If the tumor is cancerous, it is usually aggressive and invasive. If not treated (like certain skin cancers, for example) there could be great tissue destruction, pain, deformity, and ultimately death.

What cultural or regional factors affect the treatment of these conditions?

Due to lack of accessibility to treatment facilities, some of the patients have lived with masses for a long time. Access to medical facilities is difficult for people living in remote parts of Uganda.

  • Process
  • Impact on patient's life
  • Risks and side-effects
  • Accessibility
  • Alternatives

What does the treatment process look like?

The patient is usually admitted for three days. They undergo three- to five-hour surgery depending on the location of the mass and whether it's cancerous. After surgery, they are continuously monitored in the wards.

What is the impact of this treatment on the patient’s life?

In the case of cancer, the procedure can be life-saving. In the case of benign tumors, patients can be free of pain or social stigma.

What potential side effects or risks come with this treatment?

If the tumor is cancerous, the surgeon will only try to remove it if the procedure would be curative. If cancer has already spread, then surgery cannot help. Most of these surgeries are not very risky.

How accessible is treatment in the area? What is the typical journey like for a patient to receive care?

There are few qualified facilities and surgeons to perform this procedure.

What are the alternatives to this treatment?

Alternatives depend on the type of tumor. If the tumor is cancerous, chemotherapy may help, but that treatment is even less available than surgery. If the tumor is benign, it depends on the condition but just watching the mass would be one option.

Meet another patient you can support

100% of your donation funds life-changing surgery.

Joseph

Joseph is a 19-year-old joyful boy who hails from the Mount Elgon area in Kenya. He shared that he is known around the village as the guy with the large mass due to his protruding hernia on his abdomen. In February 2019, Joseph was involved in a road traffic accident when he was headed home from his daily labor. He sustained injuries in his stomach where he was rushed to a hospital and an exploratory laparotomy was done. A few days later, Joseph was discharged from hospital and as his wounds were healing he started developing a mass on his stomach. Joseph feared to go to the hospital again because he didn’t want to be in pain. As the mass grew bigger, Joseph started worrying about his life. He went to his church pastor where the church raised money to send him to the capital city to get it removed but they were told he needed a specialist who demanded a lot of money which they could not afford. Joseph had given up on the possibility of getting treated. It was not until a friend asked his pastor to bring him to our hospital, where he was diagnosed with an incisional hernia that he was happy to be told that his condition can be treated. Joseph's father died of illness while he was young. He dropped out of school in Grade 4 because his mother re-married and she didn't have money to send him to school, so he began to work in farms to help get money for his daily needs like food. Joseph works in the farms and gardens and enjoys planting and farming. He wants to be able to have a big farm and grow lots of vegetables, corn, and millet. Joseph has gone to other doctors to help with his mass but everyone said it wasn’t operable. He is most disturbed by the way people who stare at him. Joseph is a very practical man and looks forward to going back to his farm and working hard to have a good crop and harvest and have a good life. Joseph is worried that he might not get a wife due to his condition. He is also facing stigma by people talking about his condition and has been denied work. If he is not treated, his condition will continue to worsen and his future plans feel bleak to him if he does not get treatment. Joseph told us, “I just want to be able to find a girl to marry and have a family.”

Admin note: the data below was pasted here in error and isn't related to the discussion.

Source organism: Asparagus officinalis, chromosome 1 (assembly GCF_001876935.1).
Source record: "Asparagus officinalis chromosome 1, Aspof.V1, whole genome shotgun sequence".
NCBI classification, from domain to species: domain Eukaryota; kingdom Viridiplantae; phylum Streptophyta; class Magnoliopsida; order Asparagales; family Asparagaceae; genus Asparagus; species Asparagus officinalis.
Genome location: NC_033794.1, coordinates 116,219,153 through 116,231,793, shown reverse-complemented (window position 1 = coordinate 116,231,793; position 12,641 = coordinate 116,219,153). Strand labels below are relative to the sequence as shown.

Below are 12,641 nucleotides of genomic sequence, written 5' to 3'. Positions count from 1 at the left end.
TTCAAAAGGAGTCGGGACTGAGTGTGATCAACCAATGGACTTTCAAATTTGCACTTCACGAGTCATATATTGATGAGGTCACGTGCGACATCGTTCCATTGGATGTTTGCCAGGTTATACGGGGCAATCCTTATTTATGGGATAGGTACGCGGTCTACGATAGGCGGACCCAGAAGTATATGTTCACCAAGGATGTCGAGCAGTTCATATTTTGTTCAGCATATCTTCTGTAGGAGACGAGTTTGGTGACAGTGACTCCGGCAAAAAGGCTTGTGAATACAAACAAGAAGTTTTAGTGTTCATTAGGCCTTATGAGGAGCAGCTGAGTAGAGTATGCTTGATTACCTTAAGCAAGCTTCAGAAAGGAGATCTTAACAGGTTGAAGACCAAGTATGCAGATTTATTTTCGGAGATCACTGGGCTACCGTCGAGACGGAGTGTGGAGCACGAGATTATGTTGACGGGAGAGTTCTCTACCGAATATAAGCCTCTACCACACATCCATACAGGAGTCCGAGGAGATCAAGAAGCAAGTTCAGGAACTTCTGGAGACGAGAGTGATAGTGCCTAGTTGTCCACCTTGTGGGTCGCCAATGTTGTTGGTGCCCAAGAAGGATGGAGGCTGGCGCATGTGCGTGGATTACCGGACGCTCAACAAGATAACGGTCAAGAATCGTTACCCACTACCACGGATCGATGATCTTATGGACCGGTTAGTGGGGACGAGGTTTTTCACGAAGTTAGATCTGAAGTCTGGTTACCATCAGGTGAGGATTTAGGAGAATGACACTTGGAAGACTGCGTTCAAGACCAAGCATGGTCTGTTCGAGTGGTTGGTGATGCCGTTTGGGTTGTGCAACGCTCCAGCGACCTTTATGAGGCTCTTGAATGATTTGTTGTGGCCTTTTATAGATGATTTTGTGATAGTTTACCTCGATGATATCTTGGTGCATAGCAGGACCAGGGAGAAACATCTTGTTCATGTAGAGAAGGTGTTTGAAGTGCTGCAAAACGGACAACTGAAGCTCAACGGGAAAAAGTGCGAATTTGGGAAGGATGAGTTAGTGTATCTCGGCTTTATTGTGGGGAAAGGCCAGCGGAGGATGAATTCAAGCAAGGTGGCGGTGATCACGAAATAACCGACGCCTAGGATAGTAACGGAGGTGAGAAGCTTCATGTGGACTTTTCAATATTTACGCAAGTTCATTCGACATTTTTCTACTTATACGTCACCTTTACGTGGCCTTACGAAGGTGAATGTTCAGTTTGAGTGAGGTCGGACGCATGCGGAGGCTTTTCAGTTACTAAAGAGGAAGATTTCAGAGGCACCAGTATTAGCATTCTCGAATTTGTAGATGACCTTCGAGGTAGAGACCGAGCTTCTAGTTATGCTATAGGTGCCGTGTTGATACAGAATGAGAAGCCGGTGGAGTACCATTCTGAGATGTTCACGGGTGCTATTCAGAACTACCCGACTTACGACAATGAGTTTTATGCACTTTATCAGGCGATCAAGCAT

35% funded

35%funded
$165raised
$306to go

Meet another patient you can support

100% of your donation funds life-changing surgery.